13

My understanding is...

if is_numeric($input) === true

then either

is_float($input) === true OR

is_int($input) === true OR

$input === 0 OR

$input is a numeric string (meaning it'd satisfy one of the first 3 if it weren't wrapped in quotes).

Is that accurate? Are there other differences?

  • 2
    Read this table content : php.net/manual/en/language.types.php maybe this is what you looking for.. – Yoram de Langen Nov 29 '11 at 7:14
  • I guess I was most confused about what floats are. I take it that anything that's a float is also numeric but not the opposite. – ryanve Nov 29 '11 at 7:56
31

See PHP's documentation on is_numeric. It talks about everything that is allowed, and it's more than is_float and is_int.


It's also important to note that is_int only works on things that are type integer, meaning string representations are not allowed. This is a common problem when verifying that form input is an integer. You should use filter_var or something from the filter family with the filter FILTER_VALIDATE_INT. For floats, use FILTER_VALIDATE_FLOAT.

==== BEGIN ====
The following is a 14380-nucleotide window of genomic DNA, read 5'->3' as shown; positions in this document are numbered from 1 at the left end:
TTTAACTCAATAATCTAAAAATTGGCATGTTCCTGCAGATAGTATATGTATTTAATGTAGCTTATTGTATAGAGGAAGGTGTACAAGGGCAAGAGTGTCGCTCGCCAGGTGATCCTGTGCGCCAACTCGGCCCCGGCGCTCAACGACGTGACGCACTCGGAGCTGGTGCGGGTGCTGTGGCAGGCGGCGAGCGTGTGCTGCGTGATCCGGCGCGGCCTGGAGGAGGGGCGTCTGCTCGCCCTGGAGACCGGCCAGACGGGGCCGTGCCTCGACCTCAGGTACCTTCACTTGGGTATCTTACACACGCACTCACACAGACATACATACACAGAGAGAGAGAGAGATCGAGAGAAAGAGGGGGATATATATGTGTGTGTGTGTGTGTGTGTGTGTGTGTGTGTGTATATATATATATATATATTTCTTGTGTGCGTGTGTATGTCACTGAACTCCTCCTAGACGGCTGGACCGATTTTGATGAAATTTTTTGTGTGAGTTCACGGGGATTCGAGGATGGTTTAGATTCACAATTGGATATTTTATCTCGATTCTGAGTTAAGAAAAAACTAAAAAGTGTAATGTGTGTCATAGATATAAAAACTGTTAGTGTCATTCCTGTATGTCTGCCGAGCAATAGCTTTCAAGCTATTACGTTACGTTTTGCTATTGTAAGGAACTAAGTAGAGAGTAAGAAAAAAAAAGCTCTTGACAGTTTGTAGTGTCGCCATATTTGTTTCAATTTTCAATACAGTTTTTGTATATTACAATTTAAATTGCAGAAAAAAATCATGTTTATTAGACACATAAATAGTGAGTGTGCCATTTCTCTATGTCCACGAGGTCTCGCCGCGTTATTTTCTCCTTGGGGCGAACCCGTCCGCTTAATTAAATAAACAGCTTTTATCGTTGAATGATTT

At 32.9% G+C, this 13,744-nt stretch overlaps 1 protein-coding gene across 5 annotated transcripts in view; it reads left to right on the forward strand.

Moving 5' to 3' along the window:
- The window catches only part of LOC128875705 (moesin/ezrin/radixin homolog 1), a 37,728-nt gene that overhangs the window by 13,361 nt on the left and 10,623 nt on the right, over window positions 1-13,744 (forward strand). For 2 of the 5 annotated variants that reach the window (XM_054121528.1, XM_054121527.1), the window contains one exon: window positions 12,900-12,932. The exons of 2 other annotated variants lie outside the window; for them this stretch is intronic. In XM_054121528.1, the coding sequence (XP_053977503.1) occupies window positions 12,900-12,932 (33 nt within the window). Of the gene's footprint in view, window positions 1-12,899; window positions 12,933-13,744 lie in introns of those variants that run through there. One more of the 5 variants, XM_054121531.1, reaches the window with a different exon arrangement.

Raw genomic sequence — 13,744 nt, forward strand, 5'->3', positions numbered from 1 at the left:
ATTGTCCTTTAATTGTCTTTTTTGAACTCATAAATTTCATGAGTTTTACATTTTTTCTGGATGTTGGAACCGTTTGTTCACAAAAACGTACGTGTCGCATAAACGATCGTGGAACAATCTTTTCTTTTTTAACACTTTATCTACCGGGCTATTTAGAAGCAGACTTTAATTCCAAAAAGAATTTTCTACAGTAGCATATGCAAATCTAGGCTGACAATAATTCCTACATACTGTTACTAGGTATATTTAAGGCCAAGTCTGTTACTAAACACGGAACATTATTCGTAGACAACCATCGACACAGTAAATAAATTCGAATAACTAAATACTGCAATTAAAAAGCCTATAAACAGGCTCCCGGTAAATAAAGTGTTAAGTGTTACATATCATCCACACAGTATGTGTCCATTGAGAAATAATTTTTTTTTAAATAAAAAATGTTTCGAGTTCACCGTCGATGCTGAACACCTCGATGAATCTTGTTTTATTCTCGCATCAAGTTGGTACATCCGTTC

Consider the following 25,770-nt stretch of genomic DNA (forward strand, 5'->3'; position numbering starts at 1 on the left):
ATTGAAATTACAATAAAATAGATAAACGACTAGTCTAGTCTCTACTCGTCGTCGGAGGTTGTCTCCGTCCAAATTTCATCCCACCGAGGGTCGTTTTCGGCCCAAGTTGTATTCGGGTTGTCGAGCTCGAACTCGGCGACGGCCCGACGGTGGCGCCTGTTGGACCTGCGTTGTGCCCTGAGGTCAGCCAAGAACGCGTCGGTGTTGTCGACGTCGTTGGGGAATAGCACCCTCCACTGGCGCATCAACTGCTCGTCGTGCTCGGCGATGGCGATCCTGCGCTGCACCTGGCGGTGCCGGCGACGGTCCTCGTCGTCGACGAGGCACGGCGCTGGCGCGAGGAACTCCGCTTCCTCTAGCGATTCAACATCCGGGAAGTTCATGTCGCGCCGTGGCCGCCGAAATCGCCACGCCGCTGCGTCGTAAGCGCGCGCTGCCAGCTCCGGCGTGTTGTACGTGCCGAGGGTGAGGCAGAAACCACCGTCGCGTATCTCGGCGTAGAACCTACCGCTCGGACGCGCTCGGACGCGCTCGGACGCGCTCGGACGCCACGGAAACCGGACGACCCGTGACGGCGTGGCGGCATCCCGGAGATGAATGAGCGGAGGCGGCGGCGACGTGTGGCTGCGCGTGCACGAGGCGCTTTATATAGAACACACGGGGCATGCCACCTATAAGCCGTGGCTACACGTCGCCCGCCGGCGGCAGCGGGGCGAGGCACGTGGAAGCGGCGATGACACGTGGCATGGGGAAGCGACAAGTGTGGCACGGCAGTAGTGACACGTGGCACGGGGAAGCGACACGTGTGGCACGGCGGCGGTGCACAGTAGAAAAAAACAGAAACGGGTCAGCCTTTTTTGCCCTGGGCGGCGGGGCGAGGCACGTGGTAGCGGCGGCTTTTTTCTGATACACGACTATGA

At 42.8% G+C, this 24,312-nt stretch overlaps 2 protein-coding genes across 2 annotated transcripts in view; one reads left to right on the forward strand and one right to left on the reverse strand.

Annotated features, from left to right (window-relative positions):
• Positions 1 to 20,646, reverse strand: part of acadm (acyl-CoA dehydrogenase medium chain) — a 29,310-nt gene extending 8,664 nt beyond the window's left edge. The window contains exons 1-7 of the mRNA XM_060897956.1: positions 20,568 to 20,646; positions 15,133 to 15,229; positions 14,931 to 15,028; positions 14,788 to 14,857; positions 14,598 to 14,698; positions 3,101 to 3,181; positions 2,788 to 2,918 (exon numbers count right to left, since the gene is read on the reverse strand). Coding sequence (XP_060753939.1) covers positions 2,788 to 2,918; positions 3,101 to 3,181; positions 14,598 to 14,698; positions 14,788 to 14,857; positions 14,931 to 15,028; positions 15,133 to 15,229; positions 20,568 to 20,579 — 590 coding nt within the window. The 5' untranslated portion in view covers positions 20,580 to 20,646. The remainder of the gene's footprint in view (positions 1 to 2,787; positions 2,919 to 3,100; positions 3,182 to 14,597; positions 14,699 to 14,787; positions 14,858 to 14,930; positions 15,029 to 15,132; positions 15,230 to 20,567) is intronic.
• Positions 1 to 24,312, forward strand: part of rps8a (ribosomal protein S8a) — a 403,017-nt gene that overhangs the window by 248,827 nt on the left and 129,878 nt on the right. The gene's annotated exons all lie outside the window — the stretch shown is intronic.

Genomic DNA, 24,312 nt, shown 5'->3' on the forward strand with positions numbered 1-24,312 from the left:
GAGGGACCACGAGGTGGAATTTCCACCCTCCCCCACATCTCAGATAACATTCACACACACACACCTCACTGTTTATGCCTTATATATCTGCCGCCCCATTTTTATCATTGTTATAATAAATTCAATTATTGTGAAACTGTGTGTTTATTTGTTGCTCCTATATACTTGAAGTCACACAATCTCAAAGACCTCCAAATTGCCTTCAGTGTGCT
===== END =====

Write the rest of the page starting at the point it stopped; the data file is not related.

Also, if the reason you are trying to check for an integer is to validate a parameter as being an int, then in PHP 7 you can do this:

function foo(int $i) {
    // $i is guaranteed to be an int (is_int) will be true
}

PHP 7 has two different modes for converting to int; this answer explains it a bit more.

Note that this is probably not what you want if you are validating the contents of a form element. Use the filter_var solution for that.

  • Thx - good tip about filter_var – ryanve Nov 29 '11 at 7:39
  • you don't need a function, you can cast it to an integer: $n = (int)$i – Ben Dubuisson Jan 25 '18 at 6:22
3

See the docs. A numeric value can be:

  • An integer
  • A float
  • Exponential
  • A positive Hexadecimal
  • A string containing most of these
  • Thx // Exponential notation is included in floats. You're right about hexes—it looks like they're not and there isn't a is_hex function. – ryanve Nov 29 '11 at 8:51
  • @ryanve It is for PHP, but I wouldn't normally consider Exponential (scientific) a float. – fncomp Nov 29 '11 at 18:47

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